A Nov. 9 hearing date has been set in the first degree murder cases against 2 Guatemalan brothers.
Julio Juarez Ramos and Isidro Juarez Ramos are accused of killing Antonio Lopez Velasquez of Mooreland in May 2009.
Formal arraignments and motion dockets had been set for Thursday in the cases against both men, according to court records.
Assistant District Attorney A. J. Laubhan told The News that during Thursday's court hearing, "the (defense) attorneys indicated they had (additional) motions they wanted to file," which is why District Judge Ray Dean Linder granted a request to set the Nov. 9 hearing.
According to online court records at the On Demand Court Records website (odcr.com), the Nov. 9 hearing was scheduled to consider applications filed by the defense to determine the Ramos brothers' competency.
The website notes that a K'iche' speaker will be provided "either in person or by electronic means" to act as an interpreter for the Ramos brothers who speak little English. K'iche' is a Mayan dialect spoken in Guatemala.
Both the men's attorneys, which have been provided through the Oklahoma Indigent Defense System, as well as District Attorney Hollis Thorp have said that the Ramos brothers' dialect has led to some language barrier issues in the case.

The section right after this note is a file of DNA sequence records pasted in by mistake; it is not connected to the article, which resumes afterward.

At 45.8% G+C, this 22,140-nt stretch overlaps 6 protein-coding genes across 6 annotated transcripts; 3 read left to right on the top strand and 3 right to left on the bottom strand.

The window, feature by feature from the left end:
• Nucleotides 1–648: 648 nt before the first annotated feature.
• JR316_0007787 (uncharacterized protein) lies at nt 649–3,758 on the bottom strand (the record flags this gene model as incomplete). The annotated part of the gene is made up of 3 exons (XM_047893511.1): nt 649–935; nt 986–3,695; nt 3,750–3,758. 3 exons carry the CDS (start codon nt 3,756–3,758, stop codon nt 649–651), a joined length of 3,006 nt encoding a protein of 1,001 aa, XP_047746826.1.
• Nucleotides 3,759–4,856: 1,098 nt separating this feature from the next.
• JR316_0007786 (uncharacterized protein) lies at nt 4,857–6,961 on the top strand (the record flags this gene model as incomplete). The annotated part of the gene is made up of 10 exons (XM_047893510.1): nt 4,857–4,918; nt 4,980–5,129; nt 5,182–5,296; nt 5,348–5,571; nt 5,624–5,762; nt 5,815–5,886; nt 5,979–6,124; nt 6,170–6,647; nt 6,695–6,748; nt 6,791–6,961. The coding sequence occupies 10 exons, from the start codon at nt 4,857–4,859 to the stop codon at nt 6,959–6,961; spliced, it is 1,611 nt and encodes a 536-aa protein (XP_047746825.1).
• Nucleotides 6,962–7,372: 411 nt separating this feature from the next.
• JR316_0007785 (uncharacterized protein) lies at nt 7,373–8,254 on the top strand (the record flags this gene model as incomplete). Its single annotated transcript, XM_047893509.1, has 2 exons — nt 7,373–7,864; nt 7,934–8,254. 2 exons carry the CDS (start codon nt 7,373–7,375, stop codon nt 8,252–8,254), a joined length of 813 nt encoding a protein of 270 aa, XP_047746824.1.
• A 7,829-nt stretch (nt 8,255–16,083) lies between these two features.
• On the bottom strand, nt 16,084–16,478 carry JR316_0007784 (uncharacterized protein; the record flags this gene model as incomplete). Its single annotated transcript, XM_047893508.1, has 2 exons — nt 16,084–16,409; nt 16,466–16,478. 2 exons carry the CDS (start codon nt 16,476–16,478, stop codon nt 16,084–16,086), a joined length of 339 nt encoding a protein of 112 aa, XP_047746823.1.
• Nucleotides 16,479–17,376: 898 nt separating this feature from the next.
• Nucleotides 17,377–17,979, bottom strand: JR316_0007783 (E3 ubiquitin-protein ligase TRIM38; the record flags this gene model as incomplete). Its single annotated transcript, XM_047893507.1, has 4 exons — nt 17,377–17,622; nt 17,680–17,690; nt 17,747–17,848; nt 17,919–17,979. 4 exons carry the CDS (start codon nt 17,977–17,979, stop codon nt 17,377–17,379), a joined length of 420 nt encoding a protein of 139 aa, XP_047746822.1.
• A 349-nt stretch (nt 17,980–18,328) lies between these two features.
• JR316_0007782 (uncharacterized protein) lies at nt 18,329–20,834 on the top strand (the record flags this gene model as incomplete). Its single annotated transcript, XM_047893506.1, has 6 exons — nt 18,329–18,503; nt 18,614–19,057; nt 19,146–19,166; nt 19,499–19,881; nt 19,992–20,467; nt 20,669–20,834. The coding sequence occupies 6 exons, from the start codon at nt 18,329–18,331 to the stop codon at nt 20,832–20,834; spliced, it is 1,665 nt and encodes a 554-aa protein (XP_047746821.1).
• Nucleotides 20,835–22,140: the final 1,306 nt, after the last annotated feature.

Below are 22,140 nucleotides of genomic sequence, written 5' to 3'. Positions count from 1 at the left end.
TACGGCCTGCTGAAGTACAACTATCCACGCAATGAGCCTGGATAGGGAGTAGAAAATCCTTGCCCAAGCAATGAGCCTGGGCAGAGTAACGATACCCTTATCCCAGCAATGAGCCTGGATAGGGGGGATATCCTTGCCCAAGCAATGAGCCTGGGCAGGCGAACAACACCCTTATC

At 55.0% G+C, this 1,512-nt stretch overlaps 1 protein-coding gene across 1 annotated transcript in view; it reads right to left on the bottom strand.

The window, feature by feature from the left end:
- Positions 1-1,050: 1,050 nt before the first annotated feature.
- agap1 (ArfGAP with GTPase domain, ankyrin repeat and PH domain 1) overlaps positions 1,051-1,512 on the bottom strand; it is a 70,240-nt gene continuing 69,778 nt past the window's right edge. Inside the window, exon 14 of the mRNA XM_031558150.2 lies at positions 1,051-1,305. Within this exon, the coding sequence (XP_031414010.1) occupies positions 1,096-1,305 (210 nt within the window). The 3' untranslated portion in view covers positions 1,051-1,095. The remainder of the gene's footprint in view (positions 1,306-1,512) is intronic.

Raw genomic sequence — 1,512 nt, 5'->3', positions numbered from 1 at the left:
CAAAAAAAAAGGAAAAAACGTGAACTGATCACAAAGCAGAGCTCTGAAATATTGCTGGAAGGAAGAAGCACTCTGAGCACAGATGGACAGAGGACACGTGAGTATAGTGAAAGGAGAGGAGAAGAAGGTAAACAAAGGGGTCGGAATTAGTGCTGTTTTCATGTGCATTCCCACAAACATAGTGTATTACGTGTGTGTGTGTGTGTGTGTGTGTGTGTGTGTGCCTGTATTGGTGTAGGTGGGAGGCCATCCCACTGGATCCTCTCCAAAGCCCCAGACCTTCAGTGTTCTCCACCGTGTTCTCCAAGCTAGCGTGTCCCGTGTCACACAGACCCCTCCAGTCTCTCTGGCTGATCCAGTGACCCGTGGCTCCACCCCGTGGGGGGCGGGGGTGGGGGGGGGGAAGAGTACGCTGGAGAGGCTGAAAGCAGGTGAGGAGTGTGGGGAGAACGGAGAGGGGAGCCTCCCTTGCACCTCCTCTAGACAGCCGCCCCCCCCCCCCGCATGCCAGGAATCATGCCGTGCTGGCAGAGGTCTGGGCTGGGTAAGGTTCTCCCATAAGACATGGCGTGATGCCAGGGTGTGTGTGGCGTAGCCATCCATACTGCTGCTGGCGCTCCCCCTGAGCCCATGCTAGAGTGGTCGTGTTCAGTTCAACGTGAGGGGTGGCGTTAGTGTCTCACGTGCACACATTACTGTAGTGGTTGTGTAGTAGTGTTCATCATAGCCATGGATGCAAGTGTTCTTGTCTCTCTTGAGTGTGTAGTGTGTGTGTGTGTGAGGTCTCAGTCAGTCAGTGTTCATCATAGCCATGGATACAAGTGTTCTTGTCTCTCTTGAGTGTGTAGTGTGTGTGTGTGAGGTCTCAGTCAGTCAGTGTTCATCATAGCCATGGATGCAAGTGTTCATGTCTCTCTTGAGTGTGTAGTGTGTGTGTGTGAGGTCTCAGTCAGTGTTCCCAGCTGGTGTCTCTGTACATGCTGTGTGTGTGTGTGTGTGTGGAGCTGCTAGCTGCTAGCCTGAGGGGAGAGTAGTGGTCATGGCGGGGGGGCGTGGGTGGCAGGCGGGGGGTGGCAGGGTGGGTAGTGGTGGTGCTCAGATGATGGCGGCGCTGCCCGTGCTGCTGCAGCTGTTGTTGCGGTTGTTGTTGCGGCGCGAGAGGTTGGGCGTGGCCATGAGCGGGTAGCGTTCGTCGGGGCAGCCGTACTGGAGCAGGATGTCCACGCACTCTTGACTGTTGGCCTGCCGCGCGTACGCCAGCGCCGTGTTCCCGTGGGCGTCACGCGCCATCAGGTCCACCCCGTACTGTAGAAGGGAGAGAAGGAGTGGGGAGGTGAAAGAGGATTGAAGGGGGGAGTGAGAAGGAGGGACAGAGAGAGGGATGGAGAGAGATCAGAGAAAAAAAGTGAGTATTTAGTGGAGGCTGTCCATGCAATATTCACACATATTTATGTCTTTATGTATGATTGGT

The defense attorneys have tried to use the language issue to discredit transcripts of police interviews with the Ramos' brothers in which officials have claimed that they confessed to strangling Velasquez on May 16, 2009.
This same language issue helped lead the district attorney to withdraw the death penalty as a possible punishment should the Ramos brothers be convicted.
After a previous hearing back in August, Thorp told The News, "We are still seeking a life sentence. But because of the language problem and relatives in Guatemala, it could have drawn the case out for years or more. Hopefully this will expedite things."
The reason relatives are an issue is because in cases where the death penalty is being sought, someone, such as a relative, must testify as to why the defendant should be allowed to live, Thorp said. However, the men's relatives still live in Guatemala, which would make it too difficult to get them to Woodward to testify on their behalf.
Woodward County Sheriff Gary Stanley has said both men are in the United States illegally.
Isidro Ramos and Julio Ramos are accused of strangling Velasquez after allegedly getting into a fight with him over money. Authorities have said that the brothers confessed to the murder and even showed them where Velasquez's body had been dumped in a rural area south of Mooreland.
The 2 men were arrested when they were found by officers in an Enid parking lot inside Velasquez's Ford Mustang, which officers had been on the lookout for after Velasquez's girlfriend reported him missing earlier that day.
Laubhan said that due to overcrowding of the Woodward County Jail, the suspects continue to be held at the Custer County Jail.